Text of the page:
30. Coldtype — “Is there a pill available that can give the Left a sense of humor?”

    Afraid not. The Democratic Party as a whole, but especially the “progressives” and “liberals,” are the pocket-protector-wearing-Poindexters of American Society.

    It’s just another aspect of the “we know what’s better for you than you do” mentality of the Donkey Brigade. They’re prepared to tell each and every one of us, one at a time, exactly what are the **serious issues** of our day, the ones that must not be made humorous– EVER!

    Comment by Charles F. Oxtrot — August 11, 2009 @ 2:07 am

  31. Funny. Funny. Funny.

    Comment by Funny Blog — August 13, 2009 @ 6:32 am

  32. “If anything, the people who are ‘punked’ by Brüno and by Borat before him are pinnacles of tolerance no matter how outrageous Cohen behaves.”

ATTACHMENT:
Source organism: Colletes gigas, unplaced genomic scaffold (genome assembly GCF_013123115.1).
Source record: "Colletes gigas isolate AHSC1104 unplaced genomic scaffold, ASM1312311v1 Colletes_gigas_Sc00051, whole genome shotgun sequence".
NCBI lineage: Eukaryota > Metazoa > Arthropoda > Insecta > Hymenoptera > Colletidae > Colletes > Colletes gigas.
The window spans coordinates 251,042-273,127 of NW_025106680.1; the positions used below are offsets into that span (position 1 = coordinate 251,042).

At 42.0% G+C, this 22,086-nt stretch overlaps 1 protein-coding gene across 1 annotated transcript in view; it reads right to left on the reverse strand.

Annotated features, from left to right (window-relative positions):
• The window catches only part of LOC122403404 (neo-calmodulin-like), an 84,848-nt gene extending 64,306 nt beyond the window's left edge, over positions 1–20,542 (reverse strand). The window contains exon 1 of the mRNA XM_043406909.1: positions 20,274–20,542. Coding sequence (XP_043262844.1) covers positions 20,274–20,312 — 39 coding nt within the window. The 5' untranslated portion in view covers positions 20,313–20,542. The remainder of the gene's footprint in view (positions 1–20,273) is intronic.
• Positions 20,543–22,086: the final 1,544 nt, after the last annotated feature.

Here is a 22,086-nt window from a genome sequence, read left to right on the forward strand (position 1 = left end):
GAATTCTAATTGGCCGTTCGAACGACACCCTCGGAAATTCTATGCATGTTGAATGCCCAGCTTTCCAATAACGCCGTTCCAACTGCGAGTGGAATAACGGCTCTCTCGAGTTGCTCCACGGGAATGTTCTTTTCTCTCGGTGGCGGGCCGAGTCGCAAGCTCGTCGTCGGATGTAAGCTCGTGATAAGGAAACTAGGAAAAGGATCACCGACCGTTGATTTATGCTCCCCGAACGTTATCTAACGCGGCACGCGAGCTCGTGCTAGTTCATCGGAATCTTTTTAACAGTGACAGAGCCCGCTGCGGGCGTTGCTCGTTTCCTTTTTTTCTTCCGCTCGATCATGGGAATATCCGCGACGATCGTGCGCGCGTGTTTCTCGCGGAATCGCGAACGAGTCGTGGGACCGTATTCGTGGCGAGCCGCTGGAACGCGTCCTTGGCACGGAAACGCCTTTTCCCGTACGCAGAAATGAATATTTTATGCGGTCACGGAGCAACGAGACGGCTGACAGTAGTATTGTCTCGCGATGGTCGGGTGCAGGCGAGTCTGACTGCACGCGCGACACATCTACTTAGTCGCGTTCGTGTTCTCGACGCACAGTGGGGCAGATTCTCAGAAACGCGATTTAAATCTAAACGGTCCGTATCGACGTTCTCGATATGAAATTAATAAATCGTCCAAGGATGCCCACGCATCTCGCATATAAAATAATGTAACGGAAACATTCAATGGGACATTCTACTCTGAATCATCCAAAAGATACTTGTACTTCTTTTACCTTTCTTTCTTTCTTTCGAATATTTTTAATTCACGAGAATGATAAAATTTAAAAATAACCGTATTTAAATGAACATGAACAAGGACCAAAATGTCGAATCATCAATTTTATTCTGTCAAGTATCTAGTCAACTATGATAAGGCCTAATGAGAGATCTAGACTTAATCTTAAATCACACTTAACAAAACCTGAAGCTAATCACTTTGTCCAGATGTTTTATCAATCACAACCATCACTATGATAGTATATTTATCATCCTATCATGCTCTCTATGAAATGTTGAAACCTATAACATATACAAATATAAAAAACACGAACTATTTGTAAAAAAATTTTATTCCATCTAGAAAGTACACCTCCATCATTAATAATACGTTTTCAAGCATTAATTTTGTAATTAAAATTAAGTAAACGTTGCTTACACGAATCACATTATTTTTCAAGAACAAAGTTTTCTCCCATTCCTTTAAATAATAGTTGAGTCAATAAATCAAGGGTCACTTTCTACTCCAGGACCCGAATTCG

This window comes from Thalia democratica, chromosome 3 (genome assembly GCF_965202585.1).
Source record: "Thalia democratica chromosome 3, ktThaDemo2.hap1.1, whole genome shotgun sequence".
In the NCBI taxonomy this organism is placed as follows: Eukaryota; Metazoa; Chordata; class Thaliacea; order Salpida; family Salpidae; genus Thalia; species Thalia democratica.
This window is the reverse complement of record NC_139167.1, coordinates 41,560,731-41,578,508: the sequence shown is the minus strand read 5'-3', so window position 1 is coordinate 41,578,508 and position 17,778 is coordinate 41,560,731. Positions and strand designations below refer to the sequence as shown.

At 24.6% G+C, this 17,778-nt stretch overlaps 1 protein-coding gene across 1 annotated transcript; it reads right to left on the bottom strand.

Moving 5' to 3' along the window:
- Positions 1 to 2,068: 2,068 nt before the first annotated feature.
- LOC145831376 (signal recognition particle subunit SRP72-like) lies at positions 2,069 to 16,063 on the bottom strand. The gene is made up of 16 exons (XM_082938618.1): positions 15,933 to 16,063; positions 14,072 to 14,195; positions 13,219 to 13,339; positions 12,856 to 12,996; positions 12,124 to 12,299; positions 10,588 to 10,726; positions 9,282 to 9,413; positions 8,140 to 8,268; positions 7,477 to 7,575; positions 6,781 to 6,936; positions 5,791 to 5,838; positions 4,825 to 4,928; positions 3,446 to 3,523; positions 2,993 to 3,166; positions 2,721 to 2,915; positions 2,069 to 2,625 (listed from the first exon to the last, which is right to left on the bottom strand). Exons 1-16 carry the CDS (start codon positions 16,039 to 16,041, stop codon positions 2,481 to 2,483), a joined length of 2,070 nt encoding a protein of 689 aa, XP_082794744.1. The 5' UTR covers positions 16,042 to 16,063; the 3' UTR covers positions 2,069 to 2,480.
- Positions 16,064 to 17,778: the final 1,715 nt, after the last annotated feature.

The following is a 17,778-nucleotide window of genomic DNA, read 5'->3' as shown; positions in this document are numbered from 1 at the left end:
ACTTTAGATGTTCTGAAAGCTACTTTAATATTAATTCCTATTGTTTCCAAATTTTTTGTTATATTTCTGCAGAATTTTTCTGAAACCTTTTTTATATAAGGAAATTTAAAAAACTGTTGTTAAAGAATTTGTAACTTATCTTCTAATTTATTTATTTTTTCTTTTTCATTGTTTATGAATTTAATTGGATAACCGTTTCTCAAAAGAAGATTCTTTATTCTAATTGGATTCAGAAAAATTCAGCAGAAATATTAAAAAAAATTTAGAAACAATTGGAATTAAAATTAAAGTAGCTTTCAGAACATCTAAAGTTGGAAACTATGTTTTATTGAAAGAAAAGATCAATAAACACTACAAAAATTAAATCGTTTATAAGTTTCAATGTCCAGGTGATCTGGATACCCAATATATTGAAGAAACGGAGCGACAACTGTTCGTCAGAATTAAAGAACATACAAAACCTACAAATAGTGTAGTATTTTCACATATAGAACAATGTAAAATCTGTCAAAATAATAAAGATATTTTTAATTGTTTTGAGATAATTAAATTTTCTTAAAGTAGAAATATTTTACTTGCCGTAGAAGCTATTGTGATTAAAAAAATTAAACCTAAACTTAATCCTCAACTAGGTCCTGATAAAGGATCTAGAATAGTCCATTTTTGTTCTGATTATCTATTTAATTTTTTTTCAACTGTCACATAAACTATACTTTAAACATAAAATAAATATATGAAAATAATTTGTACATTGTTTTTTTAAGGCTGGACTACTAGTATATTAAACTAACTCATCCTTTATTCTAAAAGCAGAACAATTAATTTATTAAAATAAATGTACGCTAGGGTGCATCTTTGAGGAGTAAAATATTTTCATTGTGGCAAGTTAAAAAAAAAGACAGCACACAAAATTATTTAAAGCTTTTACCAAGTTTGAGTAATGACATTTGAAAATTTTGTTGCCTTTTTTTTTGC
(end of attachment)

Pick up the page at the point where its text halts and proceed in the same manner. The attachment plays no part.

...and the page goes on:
Oh?

    In the films this is sometimes the case, but not overall.

    Most obvious are the drunken frat boys who made racist/sexist comments and then tried to sue Baron-Cohen for portraying them on film exactly how they were.

    There are also these pertinent clips:


    (you’ll notice that the anti-Semitic old man initiated the rant, he was not prompted).


    (Bruno in the Ali G Show)

    And I don’t doubt that most people in the fashion industry are good people, as you seem to know more of them than I do (although I wonder what a Marxist is doing in such a blatantly capitalistic industry?) but come on, don’t tell me these guys didn’t bring the ridicule upon himself: http://www.youtube.com/watch?v=SRXvlNK60cI
    Or how about that designer who, when Bruno asked, said the Nazis were well-dressed and said he wanted to go to the Middle East and kill them all?

    Comment by ~ T — September 2, 2009 @ 12:27 am